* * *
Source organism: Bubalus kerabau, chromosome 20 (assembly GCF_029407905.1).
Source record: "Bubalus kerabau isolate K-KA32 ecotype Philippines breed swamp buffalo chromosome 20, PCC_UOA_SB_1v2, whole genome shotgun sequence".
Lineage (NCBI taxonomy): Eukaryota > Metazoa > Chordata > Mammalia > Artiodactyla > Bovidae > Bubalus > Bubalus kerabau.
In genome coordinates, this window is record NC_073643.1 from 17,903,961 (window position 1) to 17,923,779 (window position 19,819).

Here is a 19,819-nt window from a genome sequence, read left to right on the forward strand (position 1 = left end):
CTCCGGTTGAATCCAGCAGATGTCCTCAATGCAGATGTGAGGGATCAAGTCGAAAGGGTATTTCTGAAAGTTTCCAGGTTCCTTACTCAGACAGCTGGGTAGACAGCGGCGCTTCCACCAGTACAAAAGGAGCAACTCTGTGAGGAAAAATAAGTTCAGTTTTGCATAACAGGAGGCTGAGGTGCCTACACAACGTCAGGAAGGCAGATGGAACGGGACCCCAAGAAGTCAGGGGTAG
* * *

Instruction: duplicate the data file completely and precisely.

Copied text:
Source organism: Bubalus kerabau, chromosome 20 (assembly GCF_029407905.1).
Source record: "Bubalus kerabau isolate K-KA32 ecotype Philippines breed swamp buffalo chromosome 20, PCC_UOA_SB_1v2, whole genome shotgun sequence".
Lineage (NCBI taxonomy): Eukaryota > Metazoa > Chordata > Mammalia > Artiodactyla > Bovidae > Bubalus > Bubalus kerabau.
In genome coordinates, this window is record NC_073643.1 from 17,903,961 (window position 1) to 17,923,779 (window position 19,819).

Here is a 19,819-nt window from a genome sequence, read left to right on the forward strand (position 1 = left end):
CTCCGGTTGAATCCAGCAGATGTCCTCAATGCAGATGTGAGGGATCAAGTCGAAAGGGTATTTCTGAAAGTTTCCAGGTTCCTTACTCAGACAGCTGGGTAGACAGCGGCGCTTCCACCAGTACAAAAGGAGCAACTCTGTGAGGAAAAATAAGTTCAGTTTTGCATAACAGGAGGCTGAGGTGCCTACACAACGTCAGGAAGGCAGATGGAACGGGACCCCAAGAAGTCAGGGGTAG